Advertisement

Wharton School says L.A. company misusing its name

March 28, 2013|By Stuart Pfeifer
  • Jeremy Siegel is a finance professor at Wharton School of the University of Pennsylvania. The university filed a lawsuit accusing a Beverly Hills company of operating an online university that uses the well-respected business school's name.
Jeremy Siegel is a finance professor at Wharton School of the University… (Matt Rourke / Associated…)

There’s only one Wharton School. The University of Pennsylvania wants to make sure there’s no confusion about that.

The university filed a lawsuit accusing a Beverly Hills company of operating an online university that uses the well-respected business school’s name and Penn’s 132-year-old trademark without authorization.

The lawsuit, filed in federal court in Philadelphia, seeks a court order that would bar Wharton Business Foundation — and its affiliated Wharton Business Foundation University — from using the Wharton trademark.

Wharton Business Foundation's use of the Wharton name “creates a likelihood of confusion in the marketplace,” the University of Pennsylvania said in a lawsuit filed in federal court in Philadelphia.

Officials at Wharton Business Foundation didn’t immediately return a phone message seeking comment about Penn’s allegations.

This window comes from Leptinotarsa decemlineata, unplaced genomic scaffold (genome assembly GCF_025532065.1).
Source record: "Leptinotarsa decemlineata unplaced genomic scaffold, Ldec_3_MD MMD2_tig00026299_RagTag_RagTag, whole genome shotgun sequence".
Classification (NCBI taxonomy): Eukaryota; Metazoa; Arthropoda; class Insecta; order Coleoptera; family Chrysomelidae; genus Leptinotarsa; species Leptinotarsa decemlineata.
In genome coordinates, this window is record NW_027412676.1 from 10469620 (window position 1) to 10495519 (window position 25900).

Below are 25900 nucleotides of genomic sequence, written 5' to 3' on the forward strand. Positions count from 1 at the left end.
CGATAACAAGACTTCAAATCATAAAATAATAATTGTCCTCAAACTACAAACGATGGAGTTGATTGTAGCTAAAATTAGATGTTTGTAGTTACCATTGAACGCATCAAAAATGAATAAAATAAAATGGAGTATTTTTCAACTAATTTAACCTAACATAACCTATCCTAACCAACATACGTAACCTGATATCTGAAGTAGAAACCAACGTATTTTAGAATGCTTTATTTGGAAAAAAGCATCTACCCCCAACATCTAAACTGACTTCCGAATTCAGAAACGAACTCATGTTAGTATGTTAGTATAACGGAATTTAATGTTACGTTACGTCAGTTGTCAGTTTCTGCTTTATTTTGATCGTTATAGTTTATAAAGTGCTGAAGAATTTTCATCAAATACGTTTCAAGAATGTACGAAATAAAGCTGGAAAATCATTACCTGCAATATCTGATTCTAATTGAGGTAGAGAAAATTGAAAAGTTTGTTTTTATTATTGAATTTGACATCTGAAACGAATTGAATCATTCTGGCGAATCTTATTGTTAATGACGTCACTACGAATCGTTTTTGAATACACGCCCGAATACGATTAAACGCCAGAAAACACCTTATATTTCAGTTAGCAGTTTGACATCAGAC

Wharton Business Foundation operates a website with the Wharton name and offers services including business education and business consultation through its Wharton Business Foundation University, according to the complaint.

The Beverly Hills company’s site says, “We’re expert in helping you grow your business and your income to the next level.”  

Penn has been using the Wharton registered mark for business education since as early as 1881 and for business consultation since 1953, lawyers for the university said in the filing. The university is seeking a jury trial and a court order barring the misuse of its mark.

U.S. News and World Report recently ranked Wharton School as the third-best business school in the United States behind Harvard and Stanford universities. Tuition runs $57,300 per year, U.S. News and World Report said.

ALSO:

S&P 500 trades above all-time closing high

Five ways divorce will impact your finances

Dreamliner grounded, but Boeing stock soars

Follow Stuart Pfeifer on Twitter

Advertisement
Los Angeles Times Articles
|
|
|